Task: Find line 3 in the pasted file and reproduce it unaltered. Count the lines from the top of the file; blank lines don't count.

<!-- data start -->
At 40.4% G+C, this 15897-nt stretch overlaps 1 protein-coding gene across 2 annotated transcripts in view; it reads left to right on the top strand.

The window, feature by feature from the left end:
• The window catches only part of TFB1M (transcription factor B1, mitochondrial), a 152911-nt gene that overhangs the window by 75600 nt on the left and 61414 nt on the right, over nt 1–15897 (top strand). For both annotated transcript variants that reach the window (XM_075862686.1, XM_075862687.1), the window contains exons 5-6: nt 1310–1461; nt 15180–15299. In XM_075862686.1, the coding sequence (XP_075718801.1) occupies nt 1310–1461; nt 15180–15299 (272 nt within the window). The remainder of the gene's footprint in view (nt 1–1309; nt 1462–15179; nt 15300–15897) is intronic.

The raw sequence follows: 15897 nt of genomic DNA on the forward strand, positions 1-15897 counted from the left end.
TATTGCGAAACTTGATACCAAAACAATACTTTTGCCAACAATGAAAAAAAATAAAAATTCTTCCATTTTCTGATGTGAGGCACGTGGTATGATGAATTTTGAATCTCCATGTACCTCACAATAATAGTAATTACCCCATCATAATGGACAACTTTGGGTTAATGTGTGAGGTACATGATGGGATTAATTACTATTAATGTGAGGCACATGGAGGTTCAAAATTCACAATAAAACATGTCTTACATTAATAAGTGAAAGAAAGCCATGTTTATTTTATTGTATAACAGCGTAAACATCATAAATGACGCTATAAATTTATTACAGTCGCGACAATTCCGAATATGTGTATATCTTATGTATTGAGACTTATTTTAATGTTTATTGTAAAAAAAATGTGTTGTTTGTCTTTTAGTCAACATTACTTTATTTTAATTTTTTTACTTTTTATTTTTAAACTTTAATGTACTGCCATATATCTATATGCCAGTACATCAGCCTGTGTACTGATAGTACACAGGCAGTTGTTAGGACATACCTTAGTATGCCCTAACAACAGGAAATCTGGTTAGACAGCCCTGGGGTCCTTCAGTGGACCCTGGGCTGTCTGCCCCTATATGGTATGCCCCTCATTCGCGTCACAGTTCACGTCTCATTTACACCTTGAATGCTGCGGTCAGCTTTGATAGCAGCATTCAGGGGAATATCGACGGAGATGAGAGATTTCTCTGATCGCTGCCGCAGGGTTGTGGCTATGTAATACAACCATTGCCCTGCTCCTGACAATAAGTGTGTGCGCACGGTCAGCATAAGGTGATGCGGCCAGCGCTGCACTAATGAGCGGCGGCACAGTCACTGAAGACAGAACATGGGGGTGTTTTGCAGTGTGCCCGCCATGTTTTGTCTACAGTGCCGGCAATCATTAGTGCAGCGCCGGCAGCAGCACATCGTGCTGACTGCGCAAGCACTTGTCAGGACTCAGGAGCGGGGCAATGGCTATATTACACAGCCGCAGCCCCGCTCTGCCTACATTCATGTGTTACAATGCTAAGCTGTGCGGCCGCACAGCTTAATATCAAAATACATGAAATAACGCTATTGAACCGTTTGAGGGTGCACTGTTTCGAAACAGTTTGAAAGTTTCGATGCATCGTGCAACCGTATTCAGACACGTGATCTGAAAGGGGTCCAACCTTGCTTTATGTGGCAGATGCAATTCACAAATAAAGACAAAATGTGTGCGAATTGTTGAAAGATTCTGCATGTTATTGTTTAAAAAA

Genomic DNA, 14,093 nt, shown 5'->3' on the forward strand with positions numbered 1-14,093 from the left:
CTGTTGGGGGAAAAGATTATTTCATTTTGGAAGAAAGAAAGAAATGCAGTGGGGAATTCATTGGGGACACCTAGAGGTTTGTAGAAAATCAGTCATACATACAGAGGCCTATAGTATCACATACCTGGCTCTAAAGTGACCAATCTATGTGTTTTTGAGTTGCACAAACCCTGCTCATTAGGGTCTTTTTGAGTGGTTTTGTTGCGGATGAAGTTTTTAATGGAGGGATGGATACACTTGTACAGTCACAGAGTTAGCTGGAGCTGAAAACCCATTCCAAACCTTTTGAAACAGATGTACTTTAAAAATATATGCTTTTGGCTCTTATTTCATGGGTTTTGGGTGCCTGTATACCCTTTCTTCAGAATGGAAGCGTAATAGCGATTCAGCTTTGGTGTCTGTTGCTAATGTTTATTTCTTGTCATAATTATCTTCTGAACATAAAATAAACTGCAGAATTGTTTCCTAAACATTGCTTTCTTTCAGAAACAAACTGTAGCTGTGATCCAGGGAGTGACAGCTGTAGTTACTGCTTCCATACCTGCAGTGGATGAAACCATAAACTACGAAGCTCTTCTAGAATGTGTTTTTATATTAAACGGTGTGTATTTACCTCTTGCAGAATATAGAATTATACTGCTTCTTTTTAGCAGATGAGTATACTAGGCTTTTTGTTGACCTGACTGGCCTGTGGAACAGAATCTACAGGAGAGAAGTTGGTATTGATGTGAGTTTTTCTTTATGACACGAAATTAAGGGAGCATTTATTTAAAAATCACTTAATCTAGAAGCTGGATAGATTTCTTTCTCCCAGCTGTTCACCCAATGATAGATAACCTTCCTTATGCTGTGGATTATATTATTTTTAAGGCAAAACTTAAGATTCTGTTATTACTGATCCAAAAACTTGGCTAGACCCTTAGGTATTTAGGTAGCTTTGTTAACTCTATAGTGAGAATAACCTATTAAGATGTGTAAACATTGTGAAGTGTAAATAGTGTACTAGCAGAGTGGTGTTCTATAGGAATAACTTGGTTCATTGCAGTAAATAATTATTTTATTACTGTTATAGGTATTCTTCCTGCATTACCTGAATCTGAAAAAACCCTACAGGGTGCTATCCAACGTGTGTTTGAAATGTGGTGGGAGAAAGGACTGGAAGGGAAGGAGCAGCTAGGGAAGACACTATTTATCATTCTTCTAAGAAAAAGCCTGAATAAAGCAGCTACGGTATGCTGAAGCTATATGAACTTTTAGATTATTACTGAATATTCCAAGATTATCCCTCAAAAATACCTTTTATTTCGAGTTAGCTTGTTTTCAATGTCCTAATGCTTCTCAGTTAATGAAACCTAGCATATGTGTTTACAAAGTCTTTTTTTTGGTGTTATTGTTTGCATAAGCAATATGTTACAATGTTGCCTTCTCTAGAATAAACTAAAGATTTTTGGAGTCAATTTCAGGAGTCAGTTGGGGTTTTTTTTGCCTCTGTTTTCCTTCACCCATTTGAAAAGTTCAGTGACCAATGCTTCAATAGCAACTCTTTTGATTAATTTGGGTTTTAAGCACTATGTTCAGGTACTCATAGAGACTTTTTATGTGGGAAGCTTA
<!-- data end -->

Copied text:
• The window catches only part of TFB1M (transcription factor B1, mitochondrial), a 152911-nt gene that overhangs the window by 75600 nt on the left and 61414 nt on the right, over nt 1–15897 (top strand). For both annotated transcript variants that reach the window (XM_075862686.1, XM_075862687.1), the window contains exons 5-6: nt 1310–1461; nt 15180–15299. In XM_075862686.1, the coding sequence (XP_075718801.1) occupies nt 1310–1461; nt 15180–15299 (272 nt within the window). The remainder of the gene's footprint in view (nt 1–1309; nt 1462–15179; nt 15300–15897) is intronic.